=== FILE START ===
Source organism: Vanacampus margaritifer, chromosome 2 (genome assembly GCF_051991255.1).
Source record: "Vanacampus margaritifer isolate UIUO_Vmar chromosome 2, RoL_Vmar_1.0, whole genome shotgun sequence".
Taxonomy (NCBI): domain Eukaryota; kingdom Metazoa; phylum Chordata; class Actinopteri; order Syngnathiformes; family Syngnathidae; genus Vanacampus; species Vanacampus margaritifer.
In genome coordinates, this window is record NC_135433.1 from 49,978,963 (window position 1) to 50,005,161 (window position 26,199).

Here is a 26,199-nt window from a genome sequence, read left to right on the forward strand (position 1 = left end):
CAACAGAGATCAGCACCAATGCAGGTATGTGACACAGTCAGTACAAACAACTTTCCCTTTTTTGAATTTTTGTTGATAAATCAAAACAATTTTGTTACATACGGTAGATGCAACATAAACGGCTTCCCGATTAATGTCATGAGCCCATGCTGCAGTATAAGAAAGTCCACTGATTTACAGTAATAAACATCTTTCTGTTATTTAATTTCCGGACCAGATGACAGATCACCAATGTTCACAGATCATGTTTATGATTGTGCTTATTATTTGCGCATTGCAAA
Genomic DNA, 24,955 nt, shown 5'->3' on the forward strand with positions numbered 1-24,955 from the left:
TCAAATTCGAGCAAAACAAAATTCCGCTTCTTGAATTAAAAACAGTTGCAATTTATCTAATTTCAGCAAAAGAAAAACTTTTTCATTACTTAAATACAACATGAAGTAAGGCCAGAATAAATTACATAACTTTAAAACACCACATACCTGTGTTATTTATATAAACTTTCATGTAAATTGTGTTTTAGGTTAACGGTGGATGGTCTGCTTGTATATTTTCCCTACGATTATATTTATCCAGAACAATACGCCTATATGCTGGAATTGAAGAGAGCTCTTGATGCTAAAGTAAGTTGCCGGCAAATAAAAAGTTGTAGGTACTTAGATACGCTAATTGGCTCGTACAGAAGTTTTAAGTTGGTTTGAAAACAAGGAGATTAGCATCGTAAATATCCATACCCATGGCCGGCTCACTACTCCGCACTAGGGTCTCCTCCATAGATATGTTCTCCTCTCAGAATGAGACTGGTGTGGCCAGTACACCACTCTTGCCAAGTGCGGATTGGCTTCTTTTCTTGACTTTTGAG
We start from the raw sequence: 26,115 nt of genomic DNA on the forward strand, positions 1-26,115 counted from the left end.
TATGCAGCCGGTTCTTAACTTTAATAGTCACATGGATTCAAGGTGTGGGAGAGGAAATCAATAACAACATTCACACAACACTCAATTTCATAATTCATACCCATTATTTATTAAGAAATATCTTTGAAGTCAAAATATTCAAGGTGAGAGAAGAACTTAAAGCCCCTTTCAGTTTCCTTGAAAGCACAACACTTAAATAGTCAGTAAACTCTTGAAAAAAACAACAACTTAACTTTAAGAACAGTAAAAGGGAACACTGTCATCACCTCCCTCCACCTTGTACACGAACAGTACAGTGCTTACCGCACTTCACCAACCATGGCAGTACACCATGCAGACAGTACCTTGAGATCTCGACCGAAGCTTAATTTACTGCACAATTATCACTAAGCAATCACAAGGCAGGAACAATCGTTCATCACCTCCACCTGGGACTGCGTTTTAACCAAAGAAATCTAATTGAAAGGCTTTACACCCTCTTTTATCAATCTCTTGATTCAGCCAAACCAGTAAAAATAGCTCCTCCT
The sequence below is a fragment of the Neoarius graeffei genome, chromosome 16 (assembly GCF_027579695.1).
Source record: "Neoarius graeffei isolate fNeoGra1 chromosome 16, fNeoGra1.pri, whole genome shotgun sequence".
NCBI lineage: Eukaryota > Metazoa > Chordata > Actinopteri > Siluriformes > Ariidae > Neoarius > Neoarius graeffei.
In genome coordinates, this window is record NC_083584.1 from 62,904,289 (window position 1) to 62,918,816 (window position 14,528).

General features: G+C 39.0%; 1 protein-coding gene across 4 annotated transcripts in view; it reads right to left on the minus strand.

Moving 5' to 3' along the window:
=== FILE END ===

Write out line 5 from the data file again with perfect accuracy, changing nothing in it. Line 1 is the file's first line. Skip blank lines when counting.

Here is a 26,199-nt window from a genome sequence, read left to right on the forward strand (position 1 = left end):